Reinforcing its commitment to making bicycling a safe, practical transportation option, Bikes Belong Foundation today awarded Salt Lake City $25,000 as part of its REI (Recreational Equipment, Inc.) Best Practices Grants. The award will fund construction of Salt Lake City’s first protected cycle track, which the city hopes to replicate in multiple locations. In Salt Lake City, bicycling increased 27 percent from 2010 to 2011.
In 2011, national outdoor retailer REI provided the Bikes Belong Foundation $100,000 to expand its Bicycling Design Best Practices Program. The Program showcases the best models for bicycle transportation from Europe and North America to help U.S. cities make bicycling a safe and practical choice for short trips. Specifically, the REI Best Practives Grants are available to cities whose leaders have participated in a Bikes Belong Best Practices workshop or study tour and have an REI store in their metropolitan area. The grants support new or redesigned bicycle infrastructure in recipients’ hometowns based on what they’ve experienced in the world’s best bicycling cities.
“The generosity from Bikes Belong and REI enables us to accelerate our commitment to safe cycling and enhance our bicycle infrastructure,” said Becka Roolf, bicycle/pedestrian coordinator at the Salt Lake City Corporation. “Cycling is part of Salt Lake’s DNA, and with this grant, more people will be able to reap the benefits that bicycling provides. We are so happy to be able to announce this, especially as Outdoor Retailer Winter Market comes to town, in a community that shares our passion.”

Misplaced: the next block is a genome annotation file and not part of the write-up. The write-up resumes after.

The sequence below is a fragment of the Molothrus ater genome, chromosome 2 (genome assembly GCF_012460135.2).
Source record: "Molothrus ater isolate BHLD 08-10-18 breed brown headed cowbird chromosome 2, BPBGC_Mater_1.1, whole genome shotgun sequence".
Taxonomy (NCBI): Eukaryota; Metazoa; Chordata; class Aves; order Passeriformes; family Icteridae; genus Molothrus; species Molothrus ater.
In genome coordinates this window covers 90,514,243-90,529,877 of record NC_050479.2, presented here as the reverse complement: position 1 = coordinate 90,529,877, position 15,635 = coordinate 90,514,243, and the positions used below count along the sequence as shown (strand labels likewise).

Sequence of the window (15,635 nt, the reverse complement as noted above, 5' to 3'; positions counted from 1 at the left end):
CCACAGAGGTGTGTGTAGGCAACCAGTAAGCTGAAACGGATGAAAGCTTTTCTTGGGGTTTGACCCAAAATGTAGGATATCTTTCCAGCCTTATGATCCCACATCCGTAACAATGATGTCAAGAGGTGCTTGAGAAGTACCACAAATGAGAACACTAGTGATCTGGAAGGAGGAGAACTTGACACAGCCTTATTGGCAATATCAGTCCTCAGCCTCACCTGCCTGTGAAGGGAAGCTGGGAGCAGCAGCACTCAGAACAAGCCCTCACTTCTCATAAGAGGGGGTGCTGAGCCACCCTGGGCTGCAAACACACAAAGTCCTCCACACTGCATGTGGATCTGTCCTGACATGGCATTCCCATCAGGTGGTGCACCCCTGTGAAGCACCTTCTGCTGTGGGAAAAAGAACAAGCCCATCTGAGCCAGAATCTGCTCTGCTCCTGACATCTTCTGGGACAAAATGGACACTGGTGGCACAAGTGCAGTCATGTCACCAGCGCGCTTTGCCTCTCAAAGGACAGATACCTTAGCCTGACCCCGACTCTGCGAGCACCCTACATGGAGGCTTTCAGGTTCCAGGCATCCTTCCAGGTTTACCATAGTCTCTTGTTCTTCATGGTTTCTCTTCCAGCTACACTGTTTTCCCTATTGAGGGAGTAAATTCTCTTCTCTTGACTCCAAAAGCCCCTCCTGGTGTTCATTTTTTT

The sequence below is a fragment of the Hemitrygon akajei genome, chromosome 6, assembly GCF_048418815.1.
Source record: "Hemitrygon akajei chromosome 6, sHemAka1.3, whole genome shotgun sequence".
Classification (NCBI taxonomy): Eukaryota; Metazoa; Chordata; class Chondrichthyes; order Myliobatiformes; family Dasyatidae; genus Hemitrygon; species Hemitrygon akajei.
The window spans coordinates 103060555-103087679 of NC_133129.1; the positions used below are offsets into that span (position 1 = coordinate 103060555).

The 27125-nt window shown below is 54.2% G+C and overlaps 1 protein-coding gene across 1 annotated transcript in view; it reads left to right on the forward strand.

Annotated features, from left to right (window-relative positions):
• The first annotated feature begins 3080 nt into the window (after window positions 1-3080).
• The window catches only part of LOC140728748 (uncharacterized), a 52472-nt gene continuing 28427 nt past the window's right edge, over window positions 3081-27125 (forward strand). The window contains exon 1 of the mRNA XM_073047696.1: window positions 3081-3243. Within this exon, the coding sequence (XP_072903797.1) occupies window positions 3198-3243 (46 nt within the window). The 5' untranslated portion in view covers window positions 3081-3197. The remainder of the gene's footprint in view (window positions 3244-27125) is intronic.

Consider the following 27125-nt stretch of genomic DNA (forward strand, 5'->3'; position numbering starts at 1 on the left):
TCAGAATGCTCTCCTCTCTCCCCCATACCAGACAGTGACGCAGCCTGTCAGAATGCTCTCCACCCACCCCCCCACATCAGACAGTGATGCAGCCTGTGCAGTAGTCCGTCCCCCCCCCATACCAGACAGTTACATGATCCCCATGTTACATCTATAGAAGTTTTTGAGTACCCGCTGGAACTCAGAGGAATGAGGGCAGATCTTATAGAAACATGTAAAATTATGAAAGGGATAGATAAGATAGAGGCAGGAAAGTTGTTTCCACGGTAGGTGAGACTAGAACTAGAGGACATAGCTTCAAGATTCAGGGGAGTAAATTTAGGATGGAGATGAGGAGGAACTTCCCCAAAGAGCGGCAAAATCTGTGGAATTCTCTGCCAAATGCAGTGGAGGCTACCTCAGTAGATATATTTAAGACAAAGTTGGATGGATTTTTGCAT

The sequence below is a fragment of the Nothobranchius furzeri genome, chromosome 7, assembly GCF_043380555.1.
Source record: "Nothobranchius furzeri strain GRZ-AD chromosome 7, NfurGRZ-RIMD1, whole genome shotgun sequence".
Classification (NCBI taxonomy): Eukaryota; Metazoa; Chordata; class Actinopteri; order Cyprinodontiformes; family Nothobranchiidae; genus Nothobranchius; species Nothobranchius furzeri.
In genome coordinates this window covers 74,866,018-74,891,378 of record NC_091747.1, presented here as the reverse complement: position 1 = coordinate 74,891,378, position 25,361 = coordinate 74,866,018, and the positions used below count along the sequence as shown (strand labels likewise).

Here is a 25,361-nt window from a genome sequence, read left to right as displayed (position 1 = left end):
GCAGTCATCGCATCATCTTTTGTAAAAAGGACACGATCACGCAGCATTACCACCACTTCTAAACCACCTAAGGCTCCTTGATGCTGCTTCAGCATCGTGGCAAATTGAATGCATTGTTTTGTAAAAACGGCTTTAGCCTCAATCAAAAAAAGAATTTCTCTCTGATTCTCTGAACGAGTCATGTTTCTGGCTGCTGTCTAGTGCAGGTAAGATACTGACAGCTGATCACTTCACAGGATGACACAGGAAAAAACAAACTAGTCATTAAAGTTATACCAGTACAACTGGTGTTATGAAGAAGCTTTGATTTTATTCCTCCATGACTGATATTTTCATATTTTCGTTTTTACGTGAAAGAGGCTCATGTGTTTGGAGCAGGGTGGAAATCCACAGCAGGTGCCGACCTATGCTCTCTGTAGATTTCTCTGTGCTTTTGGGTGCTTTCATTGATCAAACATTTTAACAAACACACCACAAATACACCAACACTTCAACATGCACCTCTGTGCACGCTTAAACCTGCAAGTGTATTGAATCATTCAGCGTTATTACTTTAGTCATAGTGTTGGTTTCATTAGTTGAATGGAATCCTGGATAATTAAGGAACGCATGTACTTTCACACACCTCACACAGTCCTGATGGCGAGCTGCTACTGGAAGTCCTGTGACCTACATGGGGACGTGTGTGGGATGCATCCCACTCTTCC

“We are most grateful to REI,” said Bruno Maier, vice president of Bikes Belong. “This financial support is critical to communicating our mission to city leaders, engineers and people around the country about how bicycling can be an important part of the fabric of daily city life.”
In addition to Salt Lake City, other REI Best Practices Grants recipients include Los Angeles, Pittsburgh and San Francisco.
Bicycling is experiencing unprecedented growth in U.S. cities as mayors and transportation officials appreciate the multiple benefits and low cost of investing in bicycling. The number of frequent bike commuters grew 40% nationwide in the past 10 years and 62% in America’s 70 largest cities, improving public health, decreasing traffic congestion, and saving city governments costly road maintenance and parking-related expenses.
Forty percent of all trips Americans make are two miles or less, a distance that can be quickly and easily traveled on two-wheels.